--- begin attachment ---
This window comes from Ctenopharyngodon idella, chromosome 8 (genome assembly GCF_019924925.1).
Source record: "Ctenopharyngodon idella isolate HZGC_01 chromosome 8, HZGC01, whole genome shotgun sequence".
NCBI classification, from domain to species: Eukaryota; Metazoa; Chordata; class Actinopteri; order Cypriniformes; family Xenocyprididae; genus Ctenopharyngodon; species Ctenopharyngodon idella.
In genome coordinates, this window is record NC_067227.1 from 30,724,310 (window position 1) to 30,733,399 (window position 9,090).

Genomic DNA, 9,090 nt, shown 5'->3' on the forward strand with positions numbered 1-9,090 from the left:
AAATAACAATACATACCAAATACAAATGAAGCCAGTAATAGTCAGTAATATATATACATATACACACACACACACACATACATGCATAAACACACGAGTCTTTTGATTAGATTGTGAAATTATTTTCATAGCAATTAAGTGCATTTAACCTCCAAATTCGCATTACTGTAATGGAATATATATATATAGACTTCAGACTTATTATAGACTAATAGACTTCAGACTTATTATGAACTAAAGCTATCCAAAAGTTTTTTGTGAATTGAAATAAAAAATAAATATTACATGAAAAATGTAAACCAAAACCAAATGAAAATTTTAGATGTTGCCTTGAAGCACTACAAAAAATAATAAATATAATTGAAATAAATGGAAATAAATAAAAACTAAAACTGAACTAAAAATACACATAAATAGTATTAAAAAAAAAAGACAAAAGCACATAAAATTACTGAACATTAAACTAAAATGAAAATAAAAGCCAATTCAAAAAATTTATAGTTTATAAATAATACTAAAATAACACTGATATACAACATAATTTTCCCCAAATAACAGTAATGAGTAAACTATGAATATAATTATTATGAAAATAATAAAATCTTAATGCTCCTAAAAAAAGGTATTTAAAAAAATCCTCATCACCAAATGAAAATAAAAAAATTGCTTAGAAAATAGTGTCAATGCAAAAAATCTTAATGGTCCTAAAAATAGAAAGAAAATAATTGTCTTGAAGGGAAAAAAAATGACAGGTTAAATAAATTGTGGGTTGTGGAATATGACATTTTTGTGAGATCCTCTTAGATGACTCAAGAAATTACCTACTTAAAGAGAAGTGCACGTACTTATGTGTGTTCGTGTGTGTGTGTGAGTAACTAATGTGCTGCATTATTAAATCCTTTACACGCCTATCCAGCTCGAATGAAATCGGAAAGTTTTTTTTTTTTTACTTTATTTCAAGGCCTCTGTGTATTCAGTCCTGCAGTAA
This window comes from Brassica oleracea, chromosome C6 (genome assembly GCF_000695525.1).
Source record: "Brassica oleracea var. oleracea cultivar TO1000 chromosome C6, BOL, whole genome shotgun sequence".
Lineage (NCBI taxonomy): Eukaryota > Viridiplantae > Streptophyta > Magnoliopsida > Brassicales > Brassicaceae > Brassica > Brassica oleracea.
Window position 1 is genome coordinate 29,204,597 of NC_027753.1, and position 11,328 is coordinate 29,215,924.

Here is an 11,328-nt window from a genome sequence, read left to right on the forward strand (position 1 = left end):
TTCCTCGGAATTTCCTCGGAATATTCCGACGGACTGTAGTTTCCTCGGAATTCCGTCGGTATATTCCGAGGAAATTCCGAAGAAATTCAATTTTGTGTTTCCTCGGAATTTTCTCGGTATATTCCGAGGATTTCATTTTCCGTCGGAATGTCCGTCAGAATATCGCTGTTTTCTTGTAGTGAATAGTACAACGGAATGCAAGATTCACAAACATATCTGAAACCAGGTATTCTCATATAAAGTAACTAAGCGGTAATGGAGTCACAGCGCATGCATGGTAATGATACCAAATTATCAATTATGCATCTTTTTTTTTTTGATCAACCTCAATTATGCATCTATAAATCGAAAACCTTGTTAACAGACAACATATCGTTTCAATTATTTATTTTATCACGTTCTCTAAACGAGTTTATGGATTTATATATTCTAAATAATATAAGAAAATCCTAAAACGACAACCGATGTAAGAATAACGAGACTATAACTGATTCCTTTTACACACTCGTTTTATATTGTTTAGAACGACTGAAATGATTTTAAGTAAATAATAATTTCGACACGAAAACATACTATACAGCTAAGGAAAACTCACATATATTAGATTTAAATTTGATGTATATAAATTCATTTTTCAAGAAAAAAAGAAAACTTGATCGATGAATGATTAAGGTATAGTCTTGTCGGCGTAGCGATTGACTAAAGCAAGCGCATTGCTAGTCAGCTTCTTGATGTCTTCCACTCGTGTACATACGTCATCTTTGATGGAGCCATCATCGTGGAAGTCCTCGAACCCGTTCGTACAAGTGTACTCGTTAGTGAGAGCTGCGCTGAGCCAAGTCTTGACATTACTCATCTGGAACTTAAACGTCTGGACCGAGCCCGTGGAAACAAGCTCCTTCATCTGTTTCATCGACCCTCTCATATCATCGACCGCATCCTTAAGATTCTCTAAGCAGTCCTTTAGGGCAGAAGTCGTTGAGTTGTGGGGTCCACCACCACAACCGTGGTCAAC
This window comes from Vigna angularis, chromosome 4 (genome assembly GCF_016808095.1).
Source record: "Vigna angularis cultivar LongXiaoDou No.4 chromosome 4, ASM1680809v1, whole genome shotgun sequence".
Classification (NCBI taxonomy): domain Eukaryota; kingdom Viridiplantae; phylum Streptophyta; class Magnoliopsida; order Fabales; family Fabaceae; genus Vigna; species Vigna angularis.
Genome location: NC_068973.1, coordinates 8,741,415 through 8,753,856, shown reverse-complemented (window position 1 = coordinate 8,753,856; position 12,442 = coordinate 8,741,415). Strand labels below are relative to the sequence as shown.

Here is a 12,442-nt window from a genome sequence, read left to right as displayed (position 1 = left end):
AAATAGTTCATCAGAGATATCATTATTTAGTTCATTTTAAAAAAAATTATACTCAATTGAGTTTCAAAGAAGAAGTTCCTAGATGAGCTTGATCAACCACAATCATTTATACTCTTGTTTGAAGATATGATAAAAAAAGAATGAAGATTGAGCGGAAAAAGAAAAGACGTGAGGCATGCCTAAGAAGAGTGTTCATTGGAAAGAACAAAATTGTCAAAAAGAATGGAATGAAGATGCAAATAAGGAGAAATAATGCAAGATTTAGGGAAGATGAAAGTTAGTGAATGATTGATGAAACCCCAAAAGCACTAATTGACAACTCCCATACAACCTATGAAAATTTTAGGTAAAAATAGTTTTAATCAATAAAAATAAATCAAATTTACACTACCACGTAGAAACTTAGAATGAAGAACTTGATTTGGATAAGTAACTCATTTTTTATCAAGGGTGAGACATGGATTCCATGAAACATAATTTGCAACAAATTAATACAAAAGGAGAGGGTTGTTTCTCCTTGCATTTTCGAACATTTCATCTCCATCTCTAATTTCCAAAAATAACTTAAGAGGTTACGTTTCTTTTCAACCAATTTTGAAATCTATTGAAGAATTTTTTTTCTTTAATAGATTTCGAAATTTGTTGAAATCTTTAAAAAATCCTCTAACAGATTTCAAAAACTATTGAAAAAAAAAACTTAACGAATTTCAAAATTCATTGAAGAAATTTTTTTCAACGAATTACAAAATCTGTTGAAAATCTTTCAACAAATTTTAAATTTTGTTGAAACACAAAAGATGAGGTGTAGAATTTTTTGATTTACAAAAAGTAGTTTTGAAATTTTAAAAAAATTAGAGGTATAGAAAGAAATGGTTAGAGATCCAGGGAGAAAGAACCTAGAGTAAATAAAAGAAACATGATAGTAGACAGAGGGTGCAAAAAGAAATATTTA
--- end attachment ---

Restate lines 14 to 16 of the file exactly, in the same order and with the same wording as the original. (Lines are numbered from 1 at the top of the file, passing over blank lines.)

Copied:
Source record: "Vigna angularis cultivar LongXiaoDou No.4 chromosome 4, ASM1680809v1, whole genome shotgun sequence".
Classification (NCBI taxonomy): domain Eukaryota; kingdom Viridiplantae; phylum Streptophyta; class Magnoliopsida; order Fabales; family Fabaceae; genus Vigna; species Vigna angularis.
Genome location: NC_068973.1, coordinates 8,741,415 through 8,753,856, shown reverse-complemented (window position 1 = coordinate 8,753,856; position 12,442 = coordinate 8,741,415). Strand labels below are relative to the sequence as shown.